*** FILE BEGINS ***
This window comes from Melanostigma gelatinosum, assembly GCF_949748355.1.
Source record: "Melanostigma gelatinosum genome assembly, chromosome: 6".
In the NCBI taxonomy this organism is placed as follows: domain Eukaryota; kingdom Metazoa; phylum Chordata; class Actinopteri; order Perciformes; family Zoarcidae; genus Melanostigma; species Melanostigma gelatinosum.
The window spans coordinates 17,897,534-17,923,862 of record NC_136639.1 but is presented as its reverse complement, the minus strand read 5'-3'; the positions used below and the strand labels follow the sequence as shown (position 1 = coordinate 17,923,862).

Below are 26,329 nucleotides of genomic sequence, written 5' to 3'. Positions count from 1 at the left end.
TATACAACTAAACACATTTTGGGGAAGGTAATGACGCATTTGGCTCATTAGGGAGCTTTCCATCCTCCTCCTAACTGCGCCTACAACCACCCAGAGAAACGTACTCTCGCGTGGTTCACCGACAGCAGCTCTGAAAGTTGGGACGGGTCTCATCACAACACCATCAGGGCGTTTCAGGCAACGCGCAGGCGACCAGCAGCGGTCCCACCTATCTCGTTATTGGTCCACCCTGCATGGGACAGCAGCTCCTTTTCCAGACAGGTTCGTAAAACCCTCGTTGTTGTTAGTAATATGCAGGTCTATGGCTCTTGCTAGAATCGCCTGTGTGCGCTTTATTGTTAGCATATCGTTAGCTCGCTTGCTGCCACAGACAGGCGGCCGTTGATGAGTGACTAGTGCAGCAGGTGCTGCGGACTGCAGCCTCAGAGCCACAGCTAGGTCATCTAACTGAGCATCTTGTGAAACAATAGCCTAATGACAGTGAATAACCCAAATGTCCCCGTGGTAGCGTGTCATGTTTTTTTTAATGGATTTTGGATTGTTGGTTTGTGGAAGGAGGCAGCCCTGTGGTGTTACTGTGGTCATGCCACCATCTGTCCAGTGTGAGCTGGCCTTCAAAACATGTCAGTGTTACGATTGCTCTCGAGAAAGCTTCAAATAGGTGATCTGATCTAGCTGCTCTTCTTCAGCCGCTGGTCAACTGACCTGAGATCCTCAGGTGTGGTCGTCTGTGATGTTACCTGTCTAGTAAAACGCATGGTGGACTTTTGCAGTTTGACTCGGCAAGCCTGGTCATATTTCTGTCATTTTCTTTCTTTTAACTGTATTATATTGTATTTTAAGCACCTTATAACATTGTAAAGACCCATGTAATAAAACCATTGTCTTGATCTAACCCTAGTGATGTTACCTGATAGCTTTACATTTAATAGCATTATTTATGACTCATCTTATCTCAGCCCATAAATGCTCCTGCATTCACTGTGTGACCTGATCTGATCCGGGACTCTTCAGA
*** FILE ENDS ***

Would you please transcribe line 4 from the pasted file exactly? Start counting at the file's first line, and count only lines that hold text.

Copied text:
The window spans coordinates 17,897,534-17,923,862 of record NC_136639.1 but is presented as its reverse complement, the minus strand read 5'-3'; the positions used below and the strand labels follow the sequence as shown (position 1 = coordinate 17,923,862).